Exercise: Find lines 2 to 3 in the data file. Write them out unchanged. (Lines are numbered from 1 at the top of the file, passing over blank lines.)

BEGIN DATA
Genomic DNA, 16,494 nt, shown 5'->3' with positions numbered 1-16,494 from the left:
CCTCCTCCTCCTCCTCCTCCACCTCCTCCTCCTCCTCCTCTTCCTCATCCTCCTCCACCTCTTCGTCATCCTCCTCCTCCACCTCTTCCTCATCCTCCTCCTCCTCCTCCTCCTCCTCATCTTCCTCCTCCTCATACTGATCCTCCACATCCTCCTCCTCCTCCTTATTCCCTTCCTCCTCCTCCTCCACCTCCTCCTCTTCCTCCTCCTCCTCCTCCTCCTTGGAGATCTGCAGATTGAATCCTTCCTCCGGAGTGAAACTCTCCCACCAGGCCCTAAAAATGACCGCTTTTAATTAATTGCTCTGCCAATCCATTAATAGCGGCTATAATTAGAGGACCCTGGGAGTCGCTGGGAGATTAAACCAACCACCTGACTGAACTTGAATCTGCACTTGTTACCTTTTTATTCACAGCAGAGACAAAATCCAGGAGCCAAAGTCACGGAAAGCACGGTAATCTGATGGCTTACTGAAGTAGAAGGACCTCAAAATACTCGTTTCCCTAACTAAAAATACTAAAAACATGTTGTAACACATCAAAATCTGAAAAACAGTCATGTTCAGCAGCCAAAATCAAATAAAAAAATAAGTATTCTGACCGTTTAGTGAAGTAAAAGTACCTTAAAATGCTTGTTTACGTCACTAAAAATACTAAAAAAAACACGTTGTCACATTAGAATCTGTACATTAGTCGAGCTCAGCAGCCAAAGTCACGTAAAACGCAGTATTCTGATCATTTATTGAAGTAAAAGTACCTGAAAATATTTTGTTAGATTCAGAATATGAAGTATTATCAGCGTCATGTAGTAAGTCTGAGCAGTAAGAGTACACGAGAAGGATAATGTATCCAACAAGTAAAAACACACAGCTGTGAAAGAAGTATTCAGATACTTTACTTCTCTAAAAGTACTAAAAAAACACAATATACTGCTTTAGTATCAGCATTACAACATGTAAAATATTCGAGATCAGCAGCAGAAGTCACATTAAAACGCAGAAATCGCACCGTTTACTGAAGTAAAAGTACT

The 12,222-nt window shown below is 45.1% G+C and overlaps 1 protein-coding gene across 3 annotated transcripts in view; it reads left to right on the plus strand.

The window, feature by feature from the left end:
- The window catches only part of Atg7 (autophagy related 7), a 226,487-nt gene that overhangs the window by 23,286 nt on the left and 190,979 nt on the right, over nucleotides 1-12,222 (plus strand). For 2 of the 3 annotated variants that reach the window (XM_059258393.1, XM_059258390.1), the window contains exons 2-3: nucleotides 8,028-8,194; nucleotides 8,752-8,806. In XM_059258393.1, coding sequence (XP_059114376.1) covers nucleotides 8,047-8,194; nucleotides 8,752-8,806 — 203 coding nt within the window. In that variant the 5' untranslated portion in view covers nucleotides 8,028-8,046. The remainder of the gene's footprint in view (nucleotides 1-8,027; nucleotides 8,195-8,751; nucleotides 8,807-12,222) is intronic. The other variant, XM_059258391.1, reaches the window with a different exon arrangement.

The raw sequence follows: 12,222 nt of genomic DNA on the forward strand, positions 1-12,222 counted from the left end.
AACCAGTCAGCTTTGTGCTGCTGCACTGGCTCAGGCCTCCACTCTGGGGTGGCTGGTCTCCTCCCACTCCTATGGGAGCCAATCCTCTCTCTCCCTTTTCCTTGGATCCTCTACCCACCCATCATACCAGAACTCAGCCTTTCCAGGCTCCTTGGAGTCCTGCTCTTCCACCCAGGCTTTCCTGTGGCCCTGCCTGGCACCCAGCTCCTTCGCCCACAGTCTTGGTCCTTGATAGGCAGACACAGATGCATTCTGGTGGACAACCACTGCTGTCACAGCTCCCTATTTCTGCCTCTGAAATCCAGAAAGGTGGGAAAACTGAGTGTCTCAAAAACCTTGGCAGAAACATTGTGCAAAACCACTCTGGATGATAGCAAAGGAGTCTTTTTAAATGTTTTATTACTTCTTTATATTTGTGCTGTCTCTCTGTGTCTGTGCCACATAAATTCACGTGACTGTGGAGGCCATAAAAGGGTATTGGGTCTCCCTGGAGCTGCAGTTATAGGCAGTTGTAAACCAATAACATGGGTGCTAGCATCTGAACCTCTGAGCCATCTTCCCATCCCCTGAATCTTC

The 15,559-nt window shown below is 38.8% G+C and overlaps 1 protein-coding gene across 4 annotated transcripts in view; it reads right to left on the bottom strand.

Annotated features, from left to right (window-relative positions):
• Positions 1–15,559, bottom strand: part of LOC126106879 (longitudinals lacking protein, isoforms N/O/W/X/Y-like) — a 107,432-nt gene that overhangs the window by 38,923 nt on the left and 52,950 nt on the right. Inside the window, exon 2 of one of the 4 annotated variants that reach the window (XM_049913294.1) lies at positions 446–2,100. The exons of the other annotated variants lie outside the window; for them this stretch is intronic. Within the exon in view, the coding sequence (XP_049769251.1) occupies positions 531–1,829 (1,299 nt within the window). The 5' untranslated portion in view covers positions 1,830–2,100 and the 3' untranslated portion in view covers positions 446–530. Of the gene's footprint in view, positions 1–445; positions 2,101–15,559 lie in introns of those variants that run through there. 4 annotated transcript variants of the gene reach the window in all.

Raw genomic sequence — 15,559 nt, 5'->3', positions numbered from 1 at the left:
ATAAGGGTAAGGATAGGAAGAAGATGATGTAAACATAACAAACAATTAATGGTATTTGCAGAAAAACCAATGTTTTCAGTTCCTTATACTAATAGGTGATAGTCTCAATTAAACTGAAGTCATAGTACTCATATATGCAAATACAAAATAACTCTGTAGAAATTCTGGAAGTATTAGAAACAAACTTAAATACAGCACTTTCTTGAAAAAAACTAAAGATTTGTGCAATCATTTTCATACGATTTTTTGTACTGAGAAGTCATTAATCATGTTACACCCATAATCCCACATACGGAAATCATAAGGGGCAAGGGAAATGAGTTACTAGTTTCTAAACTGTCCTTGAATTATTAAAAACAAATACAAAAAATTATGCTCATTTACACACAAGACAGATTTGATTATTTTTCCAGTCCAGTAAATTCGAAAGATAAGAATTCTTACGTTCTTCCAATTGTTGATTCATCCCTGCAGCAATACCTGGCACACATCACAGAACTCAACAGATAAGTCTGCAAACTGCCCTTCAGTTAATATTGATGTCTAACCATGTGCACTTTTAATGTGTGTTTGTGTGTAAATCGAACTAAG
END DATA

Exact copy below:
CCTCCTCCTCCTCCTCCTCCACCTCCTCCTCCTCCTCCTCTTCCTCATCCTCCTCCACCTCTTCGTCATCCTCCTCCTCCACCTCTTCCTCATCCTCCTCCTCCTCCTCCTCCTCCTCATCTTCCTCCTCCTCATACTGATCCTCCACATCCTCCTCCTCCTCCTTATTCCCTTCCTCCTCCTCCTCCACCTCCTCCTCTTCCTCCTCCTCCTCCTCCTCCTTGGAGATCTGCAGATTGAATCCTTCCTCCGGAGTGAAACTCTCCCACCAGGCCCTAAAAATGACCGCTTTTAATTAATTGCTCTGCCAATCCATTAATAGCGGCTATAATTAGAGGACCCTGGGAGTCGCTGGGAGATTAAACCAACCACCTGACTGAACTTGAATCTGCACTTGTTACCTTTTTATTCACAGCAGAGACAAAATCCAGGAGCCAAAGTCACGGAAAGCACGGTAATCTGATGGCTTACTGAAGTAGAAGGACCTCAAAATACTCGTTTCCCTAACTAAAAATACTAAAAACATGTTGTAACACATCAAAATCTGAAAAACAGTCATGTTCAGCAGCCAAAATCAAATAAAAAAATAAGTATTCTGACCGTTTAGTGAAGTAAAAGTACCTTAAAATGCTTGTTTACGTCACTAAAAATACTAAAAAAAACACGTTGTCACATTAGAATCTGTACATTAGTCGAGCTCAGCAGCCAAAGTCACGTAAAACGCAGTATTCTGATCATTTATTGAAGTAAAAGTACCTGAAAATATTTTGTTAGATTCAGAATATGAAGTATTATCAGCGTCATGTAGTAAGTCTGAGCAGTAAGAGTACACGAGAAGGATAATGTATCCAACAAGTAAAAACACACAGCTGTGAAAGAAGTATTCAGATACTTTACTTCTCTAAAAGTACTAAAAAAACACAATATACTGCTTTAGTATCAGCATTACAACATGTAAAATATTCGAGATCAGCAGCAGAAGTCACATTAAAACGCAGAAATCGCACCGTTTACTGAAGTAAAAGTACT

The 12,222-nt window shown below is 45.1% G+C and overlaps 1 protein-coding gene across 3 annotated transcripts in view; it reads left to right on the plus strand.